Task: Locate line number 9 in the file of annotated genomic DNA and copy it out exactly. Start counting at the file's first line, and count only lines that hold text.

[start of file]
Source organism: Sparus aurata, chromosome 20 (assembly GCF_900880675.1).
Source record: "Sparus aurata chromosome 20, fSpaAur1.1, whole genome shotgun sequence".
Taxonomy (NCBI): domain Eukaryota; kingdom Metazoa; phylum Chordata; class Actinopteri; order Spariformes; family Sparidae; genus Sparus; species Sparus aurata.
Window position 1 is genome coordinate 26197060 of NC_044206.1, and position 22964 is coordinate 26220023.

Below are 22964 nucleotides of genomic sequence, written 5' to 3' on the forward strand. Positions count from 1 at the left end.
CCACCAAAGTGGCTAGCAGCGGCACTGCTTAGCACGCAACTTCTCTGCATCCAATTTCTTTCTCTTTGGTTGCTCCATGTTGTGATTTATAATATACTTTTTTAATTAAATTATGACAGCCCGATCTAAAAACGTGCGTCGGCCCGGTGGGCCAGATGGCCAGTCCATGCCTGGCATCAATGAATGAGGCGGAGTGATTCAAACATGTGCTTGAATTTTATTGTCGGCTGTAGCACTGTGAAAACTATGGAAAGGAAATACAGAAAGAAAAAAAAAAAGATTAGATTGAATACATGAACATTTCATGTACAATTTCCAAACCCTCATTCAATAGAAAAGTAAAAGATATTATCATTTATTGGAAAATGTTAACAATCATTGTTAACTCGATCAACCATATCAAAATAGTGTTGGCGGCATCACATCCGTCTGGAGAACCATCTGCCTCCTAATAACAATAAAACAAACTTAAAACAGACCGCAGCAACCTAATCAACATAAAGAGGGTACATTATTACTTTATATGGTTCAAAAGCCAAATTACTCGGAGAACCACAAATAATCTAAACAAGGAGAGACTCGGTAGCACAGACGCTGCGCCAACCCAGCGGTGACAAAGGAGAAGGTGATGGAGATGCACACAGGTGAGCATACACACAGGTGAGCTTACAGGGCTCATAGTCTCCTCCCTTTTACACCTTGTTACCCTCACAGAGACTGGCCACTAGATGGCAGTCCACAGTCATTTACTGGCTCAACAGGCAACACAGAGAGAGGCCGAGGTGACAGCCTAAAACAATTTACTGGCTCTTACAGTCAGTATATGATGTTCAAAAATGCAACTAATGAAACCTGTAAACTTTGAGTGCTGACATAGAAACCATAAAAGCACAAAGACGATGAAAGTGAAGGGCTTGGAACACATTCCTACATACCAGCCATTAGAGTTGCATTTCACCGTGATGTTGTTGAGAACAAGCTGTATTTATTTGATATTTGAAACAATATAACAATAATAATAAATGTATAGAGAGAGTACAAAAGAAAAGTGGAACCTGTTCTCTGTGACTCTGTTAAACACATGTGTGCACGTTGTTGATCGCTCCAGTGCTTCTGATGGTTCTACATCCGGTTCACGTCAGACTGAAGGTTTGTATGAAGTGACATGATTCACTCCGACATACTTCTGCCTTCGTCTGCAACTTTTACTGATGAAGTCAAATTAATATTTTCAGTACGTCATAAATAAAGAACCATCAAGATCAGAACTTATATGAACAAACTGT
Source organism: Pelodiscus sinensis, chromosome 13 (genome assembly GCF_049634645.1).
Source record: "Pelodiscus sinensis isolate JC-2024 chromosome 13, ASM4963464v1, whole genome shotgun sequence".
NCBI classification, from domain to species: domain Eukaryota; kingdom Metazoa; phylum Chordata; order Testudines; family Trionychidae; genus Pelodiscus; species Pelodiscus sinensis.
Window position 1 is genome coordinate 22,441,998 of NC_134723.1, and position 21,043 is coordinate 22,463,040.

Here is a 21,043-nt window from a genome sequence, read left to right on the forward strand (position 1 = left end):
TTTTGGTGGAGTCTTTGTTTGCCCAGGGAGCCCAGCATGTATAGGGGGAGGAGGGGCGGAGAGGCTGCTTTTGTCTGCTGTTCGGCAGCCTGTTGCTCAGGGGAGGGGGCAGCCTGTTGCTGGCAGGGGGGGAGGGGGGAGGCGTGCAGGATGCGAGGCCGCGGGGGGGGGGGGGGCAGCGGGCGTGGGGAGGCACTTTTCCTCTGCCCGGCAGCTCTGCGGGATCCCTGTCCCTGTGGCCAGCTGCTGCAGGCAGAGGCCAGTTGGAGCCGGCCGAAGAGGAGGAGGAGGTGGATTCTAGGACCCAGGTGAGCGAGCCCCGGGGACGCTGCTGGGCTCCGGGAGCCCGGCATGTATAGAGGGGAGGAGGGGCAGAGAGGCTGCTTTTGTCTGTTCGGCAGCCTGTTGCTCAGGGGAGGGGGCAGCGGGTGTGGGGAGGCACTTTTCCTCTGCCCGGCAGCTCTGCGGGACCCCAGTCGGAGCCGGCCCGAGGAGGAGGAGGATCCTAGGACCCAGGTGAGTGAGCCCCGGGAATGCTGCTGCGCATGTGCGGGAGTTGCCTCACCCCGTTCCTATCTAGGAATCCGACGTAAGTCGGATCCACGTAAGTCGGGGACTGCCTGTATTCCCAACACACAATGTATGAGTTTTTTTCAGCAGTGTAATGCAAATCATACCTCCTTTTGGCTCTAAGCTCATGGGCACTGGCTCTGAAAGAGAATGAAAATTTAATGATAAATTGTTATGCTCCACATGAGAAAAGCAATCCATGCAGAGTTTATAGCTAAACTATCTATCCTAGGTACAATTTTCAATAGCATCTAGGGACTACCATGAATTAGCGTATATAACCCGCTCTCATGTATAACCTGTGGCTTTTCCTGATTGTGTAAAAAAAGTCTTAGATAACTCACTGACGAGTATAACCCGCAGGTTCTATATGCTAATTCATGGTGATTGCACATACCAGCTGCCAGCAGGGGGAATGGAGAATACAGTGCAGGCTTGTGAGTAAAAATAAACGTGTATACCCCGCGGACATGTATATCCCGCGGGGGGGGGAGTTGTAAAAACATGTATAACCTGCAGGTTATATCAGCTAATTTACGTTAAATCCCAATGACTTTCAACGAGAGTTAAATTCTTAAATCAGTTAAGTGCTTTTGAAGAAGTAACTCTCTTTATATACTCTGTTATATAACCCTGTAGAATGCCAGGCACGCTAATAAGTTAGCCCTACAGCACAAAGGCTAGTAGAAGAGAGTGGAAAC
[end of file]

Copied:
NCBI classification, from domain to species: domain Eukaryota; kingdom Metazoa; phylum Chordata; order Testudines; family Trionychidae; genus Pelodiscus; species Pelodiscus sinensis.